RDBMS are trying to evolve to suit modern data requirements with more flexibility and features like online DDL and JSON support, but are still informed by starting with design assumptions around rigidity and central catalogs. For an example of some developer challenges, I think this blog post by Buzz Moschetti is a great example that reflects some of my own experience: Postgres JSON, Developer Productivity, and The MongoDB Advantage.

With MongoDB, performant data models are designed based on how your application commonly uses data and can be refined as requirements change or are better understood. Schema is flexible (documents may have varying shapes) and appropriately denormalised (duplicating some data to optimise for common use cases). Developers can also avoid the overhead of translating between how they work with data via application objects or ORMs and how the data is actually stored.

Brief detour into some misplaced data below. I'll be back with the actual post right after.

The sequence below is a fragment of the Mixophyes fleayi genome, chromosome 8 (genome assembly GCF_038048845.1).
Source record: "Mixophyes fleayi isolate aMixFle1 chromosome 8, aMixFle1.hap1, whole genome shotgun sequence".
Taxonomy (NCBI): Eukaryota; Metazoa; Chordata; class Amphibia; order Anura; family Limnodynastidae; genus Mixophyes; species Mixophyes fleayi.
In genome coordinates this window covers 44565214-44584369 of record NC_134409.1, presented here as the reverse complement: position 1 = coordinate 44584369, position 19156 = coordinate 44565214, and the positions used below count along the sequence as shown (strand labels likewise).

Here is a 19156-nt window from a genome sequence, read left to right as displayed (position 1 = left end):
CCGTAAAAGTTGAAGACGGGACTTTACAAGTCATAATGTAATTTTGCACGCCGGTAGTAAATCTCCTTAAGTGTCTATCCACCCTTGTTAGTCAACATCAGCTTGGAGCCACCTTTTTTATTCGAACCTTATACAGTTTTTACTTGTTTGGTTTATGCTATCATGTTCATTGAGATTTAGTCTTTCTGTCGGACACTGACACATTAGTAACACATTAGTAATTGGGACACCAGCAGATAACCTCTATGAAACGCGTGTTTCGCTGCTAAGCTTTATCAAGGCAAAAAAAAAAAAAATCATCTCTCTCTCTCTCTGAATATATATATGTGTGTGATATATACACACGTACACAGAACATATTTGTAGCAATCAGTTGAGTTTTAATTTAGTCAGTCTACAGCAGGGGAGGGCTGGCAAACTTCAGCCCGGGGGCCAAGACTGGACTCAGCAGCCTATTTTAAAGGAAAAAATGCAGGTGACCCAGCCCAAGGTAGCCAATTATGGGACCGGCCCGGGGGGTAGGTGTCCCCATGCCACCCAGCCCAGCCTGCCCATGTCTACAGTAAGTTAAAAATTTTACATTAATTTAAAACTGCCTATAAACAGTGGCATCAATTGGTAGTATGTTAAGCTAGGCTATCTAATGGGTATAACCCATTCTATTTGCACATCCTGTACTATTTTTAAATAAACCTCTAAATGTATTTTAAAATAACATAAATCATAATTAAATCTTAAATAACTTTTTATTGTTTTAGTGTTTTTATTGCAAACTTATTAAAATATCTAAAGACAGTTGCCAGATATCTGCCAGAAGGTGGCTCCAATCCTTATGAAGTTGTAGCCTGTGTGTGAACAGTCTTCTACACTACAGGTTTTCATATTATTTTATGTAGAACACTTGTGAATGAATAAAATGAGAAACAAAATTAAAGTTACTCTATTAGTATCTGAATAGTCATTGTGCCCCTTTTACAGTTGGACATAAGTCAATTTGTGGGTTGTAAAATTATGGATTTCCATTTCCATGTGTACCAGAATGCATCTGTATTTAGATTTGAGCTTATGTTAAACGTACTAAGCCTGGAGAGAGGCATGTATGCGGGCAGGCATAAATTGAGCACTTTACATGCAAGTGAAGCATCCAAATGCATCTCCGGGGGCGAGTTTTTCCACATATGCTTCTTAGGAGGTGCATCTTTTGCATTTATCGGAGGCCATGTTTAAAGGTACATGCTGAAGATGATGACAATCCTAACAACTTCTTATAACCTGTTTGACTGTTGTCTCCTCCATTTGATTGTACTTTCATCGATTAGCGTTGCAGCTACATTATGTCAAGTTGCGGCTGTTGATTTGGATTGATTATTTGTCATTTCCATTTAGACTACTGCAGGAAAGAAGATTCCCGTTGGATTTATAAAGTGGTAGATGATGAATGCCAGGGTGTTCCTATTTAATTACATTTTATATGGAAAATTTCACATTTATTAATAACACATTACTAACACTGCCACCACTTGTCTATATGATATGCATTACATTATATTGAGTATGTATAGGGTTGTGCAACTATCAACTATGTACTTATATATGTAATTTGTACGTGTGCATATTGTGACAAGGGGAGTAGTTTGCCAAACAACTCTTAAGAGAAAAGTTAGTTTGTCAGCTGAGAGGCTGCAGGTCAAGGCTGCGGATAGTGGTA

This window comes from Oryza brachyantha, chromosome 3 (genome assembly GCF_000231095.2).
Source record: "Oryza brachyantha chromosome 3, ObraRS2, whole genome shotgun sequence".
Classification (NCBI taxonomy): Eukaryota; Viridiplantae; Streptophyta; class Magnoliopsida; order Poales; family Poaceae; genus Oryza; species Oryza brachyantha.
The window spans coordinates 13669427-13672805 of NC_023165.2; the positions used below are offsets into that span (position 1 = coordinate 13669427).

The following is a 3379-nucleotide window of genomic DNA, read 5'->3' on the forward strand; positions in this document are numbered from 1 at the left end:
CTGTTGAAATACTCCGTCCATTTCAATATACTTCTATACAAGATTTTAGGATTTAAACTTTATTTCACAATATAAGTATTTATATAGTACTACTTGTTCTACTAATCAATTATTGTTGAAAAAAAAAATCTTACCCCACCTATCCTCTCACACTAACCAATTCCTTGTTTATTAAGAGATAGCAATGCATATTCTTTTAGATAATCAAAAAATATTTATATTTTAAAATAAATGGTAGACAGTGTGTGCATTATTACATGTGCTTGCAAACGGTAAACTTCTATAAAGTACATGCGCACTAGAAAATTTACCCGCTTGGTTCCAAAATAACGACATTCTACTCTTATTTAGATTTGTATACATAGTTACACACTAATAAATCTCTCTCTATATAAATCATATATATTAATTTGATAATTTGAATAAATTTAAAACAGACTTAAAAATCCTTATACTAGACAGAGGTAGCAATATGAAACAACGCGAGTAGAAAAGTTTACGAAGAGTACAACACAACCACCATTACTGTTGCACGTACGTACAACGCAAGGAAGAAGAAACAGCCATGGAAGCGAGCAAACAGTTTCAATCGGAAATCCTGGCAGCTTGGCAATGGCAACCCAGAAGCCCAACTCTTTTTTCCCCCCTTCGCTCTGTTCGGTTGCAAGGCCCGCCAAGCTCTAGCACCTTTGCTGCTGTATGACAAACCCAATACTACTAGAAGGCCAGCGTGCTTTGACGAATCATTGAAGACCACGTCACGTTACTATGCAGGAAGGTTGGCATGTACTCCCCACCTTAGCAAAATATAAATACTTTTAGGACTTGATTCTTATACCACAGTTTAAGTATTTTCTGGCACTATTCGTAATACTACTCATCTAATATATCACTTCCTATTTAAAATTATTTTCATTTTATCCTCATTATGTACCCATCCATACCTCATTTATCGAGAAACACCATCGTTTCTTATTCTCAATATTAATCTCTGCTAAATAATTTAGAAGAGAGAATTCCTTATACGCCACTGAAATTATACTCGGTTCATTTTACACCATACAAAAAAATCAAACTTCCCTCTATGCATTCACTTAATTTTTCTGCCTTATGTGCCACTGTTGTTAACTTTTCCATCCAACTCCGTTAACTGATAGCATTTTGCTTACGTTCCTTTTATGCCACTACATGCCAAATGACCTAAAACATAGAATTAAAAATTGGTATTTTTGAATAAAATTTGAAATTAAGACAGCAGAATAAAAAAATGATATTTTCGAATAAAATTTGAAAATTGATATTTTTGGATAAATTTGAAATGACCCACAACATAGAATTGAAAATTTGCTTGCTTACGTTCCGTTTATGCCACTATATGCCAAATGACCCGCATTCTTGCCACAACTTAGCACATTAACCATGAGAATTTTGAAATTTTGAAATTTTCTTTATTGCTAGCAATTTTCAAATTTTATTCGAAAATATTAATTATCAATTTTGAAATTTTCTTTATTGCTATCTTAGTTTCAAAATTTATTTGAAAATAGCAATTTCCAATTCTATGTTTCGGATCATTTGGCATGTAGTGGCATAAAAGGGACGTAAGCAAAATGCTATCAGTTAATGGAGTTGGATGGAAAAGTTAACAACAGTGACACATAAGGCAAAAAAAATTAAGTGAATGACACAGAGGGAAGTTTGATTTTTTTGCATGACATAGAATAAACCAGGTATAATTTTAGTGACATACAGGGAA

MongoDB’s schema validation approach is a good example of flexible versus rigid schema as well as designing for distributed deployments with minimal central dependencies.

With a fixed schema catalog (RDBMS):

  • There is a central schema catalog or data dictionary (typically INFORMATION_SCHEMA) which includes the schema definitions for all field types.

  • Schema alterations like adding or removing columns must be coordinated by modifying the central schema catalog and typically involve migrating all rows in the table to the expected schema. Migrations between schema versions can lead to scalability challenges when there are millions or billions of rows to update and schema changes are a blocking operation for concurrent reads & writes.